By Ganga Nair
SACRAMENTO, CA – William Lindemuth’s probation turned into three years in state prison here Tuesday in Sacramento County Superior Court after a judge found him guilty of violating two different probation terms, despite claims by the defense they had no reason to stop and search the defendant.
Lindemuth was arrested last April 23 and charged with possession of controlled substances for the purpose of sale, although testimony showed that Sheriff’s Dept. deputies stopped him because they knew him and his record, not because he was doing anything illegal.
Lindemuth was represented by defense attorney Vadim Kobrya in Judge Delbert Oros’ courtroom. The prosecution was represented by Alexandra James Sanders of the Sacramento District Attorney’s office.
Three witnesses were brought in to testify, including Deputies Kenda Chaplain and Justin Mulherin, along with Criminalist Danielle Gray of the Sacramento County Laboratory for Forensic Services.
Deputy Chaplin stated that he and his partner, Deputy Mulherin, were patrolling around a hotel within Sacramento County when they saw the defendant in the parking lot near a van. The two deputies were familiar with the defendant, and knew that there was an outstanding felony warrant for him.
They approached Lindemuth and searched him, despite the fact that the defendant did not look suspicious or as if he was under the influence, as the defense later highlighted.
Upon searching Lindemuth, Deputy Chaplin found three vials in a small black pouch containing “a white, crystal like substance of what appeared to be methamphetamine.” Chaplin also found multiple stacks of money in a green plastic bag, along with two cellphones. Neither of the cellphones were searched further for any indication of drug sales or transactions of any kind. Lindemuth was subsequently arrested.
The defense noted that Lindemuth was not arrested due to suspicious behavior, rather solely because there was an outstanding warrant for him.
Deputy Justin Mulherin echoed Deputy Chaplin’s story, noting the two deputies were familiar with Lindemuth among the homeless population, as they said he was heavily involved with methamphetamine. The money they recovered totaled to exactly $3,791, with around 186 of the bills consisting of $20 bills, as prosecution emphasized.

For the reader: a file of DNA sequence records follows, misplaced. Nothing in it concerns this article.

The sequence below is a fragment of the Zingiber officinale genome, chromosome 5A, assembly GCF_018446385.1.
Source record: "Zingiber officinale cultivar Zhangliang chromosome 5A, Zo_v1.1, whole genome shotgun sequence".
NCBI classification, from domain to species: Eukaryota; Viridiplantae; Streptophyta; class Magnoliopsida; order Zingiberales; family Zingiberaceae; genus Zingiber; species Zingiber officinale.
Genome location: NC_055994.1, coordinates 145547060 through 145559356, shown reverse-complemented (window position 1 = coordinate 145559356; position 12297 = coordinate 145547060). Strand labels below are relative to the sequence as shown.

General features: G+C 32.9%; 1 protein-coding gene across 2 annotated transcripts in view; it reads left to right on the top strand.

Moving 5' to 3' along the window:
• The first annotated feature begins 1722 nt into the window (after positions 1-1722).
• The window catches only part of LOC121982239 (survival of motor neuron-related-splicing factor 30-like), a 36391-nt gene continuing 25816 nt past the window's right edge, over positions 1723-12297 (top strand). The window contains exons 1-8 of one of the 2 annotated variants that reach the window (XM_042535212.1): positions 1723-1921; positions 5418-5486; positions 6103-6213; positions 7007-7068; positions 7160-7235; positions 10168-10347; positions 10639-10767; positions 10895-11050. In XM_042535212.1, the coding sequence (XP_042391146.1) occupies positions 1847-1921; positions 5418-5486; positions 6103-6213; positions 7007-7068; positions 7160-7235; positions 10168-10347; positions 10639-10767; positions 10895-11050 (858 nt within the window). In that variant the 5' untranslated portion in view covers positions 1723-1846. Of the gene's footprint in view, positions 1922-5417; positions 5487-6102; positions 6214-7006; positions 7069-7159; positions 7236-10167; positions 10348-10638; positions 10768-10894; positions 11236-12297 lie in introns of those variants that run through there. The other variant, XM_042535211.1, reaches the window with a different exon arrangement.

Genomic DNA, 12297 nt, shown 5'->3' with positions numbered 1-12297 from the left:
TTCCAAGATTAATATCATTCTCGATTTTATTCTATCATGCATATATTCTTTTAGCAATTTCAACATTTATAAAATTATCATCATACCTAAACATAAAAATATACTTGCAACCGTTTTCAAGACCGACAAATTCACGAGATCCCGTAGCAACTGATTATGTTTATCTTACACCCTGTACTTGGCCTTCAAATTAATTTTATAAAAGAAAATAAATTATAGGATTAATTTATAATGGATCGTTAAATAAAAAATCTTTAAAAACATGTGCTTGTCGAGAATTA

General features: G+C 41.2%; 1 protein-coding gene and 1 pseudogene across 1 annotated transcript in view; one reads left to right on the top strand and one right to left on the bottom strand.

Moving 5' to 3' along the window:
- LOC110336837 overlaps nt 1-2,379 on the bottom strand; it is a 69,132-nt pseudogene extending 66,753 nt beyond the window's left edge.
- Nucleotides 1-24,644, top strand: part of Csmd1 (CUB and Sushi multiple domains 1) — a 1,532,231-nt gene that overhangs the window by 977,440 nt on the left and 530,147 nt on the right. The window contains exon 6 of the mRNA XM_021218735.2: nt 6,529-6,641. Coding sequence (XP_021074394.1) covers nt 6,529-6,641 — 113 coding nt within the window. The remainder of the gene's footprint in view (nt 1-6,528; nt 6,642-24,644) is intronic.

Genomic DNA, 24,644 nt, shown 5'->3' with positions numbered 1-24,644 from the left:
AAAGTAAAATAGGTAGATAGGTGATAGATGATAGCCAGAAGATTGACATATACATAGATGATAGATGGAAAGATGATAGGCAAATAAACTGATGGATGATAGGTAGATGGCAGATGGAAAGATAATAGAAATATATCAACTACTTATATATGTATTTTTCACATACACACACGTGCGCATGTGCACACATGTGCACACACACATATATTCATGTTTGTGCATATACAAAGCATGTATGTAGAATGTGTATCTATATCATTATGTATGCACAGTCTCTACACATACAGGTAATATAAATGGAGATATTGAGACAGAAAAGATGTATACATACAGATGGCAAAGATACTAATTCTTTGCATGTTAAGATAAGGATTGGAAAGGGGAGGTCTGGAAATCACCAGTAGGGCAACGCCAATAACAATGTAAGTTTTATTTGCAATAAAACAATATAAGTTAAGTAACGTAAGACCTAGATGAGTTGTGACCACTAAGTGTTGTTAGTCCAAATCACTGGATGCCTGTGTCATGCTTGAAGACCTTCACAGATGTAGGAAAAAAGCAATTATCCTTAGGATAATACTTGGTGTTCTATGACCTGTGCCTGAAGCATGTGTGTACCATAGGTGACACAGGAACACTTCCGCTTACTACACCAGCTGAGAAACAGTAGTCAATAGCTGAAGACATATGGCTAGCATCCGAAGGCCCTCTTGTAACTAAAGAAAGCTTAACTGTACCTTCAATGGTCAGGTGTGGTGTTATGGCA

When asked by DDA Sanders about the amount of methamphetamine found on Lindemuth, Deputy Mulherin recalled the gross weight of the three vials totaling around 70 grams. Sanders then questioned Mulherin, asking specifically if this was a normal amount of methamphetamine considering the average dosage of users. Mulherin responded, “Out of the hundreds of people I have come into contact with and found methamphetamine on them, it’s always 3g, 2g, not 2 ounces of methamphetamine in their pocket.”
Danielle Gray was then called, to confirm that the confiscated substances were in fact methamphetamine.
Sanders concluded that the evidence presented along with the totality of the circumstances indicate that the defendant was in fact involved in the sale of methamphetamine.
She added the large sums of cash, paired with “the amount of methamphetamine being much more than the average user would have on their person for personal use.” Thus, the defendant violated his probation.
Defense counsel Kobrya on the other hand indicated that the deputies searched and arrested Lindemuth solely based on his outstanding warrant, not because he was doing anything suspicious or unlawful. He cited the “lack of other items that are usually seen for sales” as signs of how the methamphetamine was for personal use not for the sale, referring specifically to the lack of scales or baggies.
Kobrya pointed out that the deputies “see cash, they see drugs, they immediately conclude that the cash is from sales.”
Lindemuth does not have a home, or place to store any of his money that could have been taken out of his Employment Development benefits. Thus, all the money the defendant has would be carried on his person. So that was not unusual, Kobrya said.
Judge Delbert Oros concluded that, although the defense’s claims may be true, the lack of evidence to support this claim forces him to find that Lindemuth was in fact possessing controlled substances for the purposes of sale.
The judge then offered to continue the matter to look over Lindemuth’s criminal history through a probation report before deciding a sentence. Lindemuth refused this. Thus, the decision was made based on the prosecution’s summary of Lindemuth’s criminal history, dating back to 1993.